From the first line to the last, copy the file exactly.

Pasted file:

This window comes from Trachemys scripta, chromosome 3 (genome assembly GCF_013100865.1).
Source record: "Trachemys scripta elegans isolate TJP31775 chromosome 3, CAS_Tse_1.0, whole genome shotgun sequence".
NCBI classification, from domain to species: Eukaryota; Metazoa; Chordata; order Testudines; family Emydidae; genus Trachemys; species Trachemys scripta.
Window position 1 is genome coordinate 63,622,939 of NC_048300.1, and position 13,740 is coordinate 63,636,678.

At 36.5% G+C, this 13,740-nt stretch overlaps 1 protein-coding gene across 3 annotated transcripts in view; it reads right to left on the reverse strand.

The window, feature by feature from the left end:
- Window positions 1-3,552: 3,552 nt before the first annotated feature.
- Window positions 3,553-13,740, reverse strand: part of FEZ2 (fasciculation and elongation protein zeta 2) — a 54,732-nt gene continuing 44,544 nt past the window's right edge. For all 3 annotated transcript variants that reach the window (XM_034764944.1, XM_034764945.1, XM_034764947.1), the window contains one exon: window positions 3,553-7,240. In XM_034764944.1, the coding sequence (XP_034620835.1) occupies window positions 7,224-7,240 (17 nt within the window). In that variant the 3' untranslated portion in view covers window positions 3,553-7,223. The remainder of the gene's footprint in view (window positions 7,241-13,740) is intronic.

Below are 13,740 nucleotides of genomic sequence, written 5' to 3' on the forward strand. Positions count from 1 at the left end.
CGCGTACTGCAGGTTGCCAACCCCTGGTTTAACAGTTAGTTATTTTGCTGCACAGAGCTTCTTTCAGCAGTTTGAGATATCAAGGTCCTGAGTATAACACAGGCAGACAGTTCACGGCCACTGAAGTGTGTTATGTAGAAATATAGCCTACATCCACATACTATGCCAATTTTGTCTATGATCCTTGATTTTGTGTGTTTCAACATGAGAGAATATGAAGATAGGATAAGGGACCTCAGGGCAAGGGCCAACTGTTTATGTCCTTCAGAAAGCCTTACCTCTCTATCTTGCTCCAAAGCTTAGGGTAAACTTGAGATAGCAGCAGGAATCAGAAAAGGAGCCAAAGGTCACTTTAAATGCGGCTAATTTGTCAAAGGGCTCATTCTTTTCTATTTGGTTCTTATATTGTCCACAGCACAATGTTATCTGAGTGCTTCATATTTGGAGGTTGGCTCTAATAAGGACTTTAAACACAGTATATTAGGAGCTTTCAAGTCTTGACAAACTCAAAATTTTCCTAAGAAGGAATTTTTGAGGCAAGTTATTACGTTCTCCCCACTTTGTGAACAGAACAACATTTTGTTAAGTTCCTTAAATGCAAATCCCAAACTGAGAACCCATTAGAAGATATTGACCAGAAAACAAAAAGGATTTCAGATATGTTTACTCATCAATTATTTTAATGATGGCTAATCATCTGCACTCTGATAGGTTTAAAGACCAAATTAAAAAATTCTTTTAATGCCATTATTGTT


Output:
This window comes from Trachemys scripta, chromosome 3 (genome assembly GCF_013100865.1).
Source record: "Trachemys scripta elegans isolate TJP31775 chromosome 3, CAS_Tse_1.0, whole genome shotgun sequence".
NCBI classification, from domain to species: Eukaryota; Metazoa; Chordata; order Testudines; family Emydidae; genus Trachemys; species Trachemys scripta.
Window position 1 is genome coordinate 63,622,939 of NC_048300.1, and position 13,740 is coordinate 63,636,678.

At 36.5% G+C, this 13,740-nt stretch overlaps 1 protein-coding gene across 3 annotated transcripts in view; it reads right to left on the reverse strand.

The window, feature by feature from the left end:
- Window positions 1-3,552: 3,552 nt before the first annotated feature.
- Window positions 3,553-13,740, reverse strand: part of FEZ2 (fasciculation and elongation protein zeta 2) — a 54,732-nt gene continuing 44,544 nt past the window's right edge. For all 3 annotated transcript variants that reach the window (XM_034764944.1, XM_034764945.1, XM_034764947.1), the window contains one exon: window positions 3,553-7,240. In XM_034764944.1, the coding sequence (XP_034620835.1) occupies window positions 7,224-7,240 (17 nt within the window). In that variant the 3' untranslated portion in view covers window positions 3,553-7,223. The remainder of the gene's footprint in view (window positions 7,241-13,740) is intronic.

Below are 13,740 nucleotides of genomic sequence, written 5' to 3' on the forward strand. Positions count from 1 at the left end.
CGCGTACTGCAGGTTGCCAACCCCTGGTTTAACAGTTAGTTATTTTGCTGCACAGAGCTTCTTTCAGCAGTTTGAGATATCAAGGTCCTGAGTATAACACAGGCAGACAGTTCACGGCCACTGAAGTGTGTTATGTAGAAATATAGCCTACATCCACATACTATGCCAATTTTGTCTATGATCCTTGATTTTGTGTGTTTCAACATGAGAGAATATGAAGATAGGATAAGGGACCTCAGGGCAAGGGCCAACTGTTTATGTCCTTCAGAAAGCCTTACCTCTCTATCTTGCTCCAAAGCTTAGGGTAAACTTGAGATAGCAGCAGGAATCAGAAAAGGAGCCAAAGGTCACTTTAAATGCGGCTAATTTGTCAAAGGGCTCATTCTTTTCTATTTGGTTCTTATATTGTCCACAGCACAATGTTATCTGAGTGCTTCATATTTGGAGGTTGGCTCTAATAAGGACTTTAAACACAGTATATTAGGAGCTTTCAAGTCTTGACAAACTCAAAATTTTCCTAAGAAGGAATTTTTGAGGCAAGTTATTACGTTCTCCCCACTTTGTGAACAGAACAACATTTTGTTAAGTTCCTTAAATGCAAATCCCAAACTGAGAACCCATTAGAAGATATTGACCAGAAAACAAAAAGGATTTCAGATATGTTTACTCATCAATTATTTTAATGATGGCTAATCATCTGCACTCTGATAGGTTTAAAGACCAAATTAAAAAATTCTTTTAATGCCATTATTGTT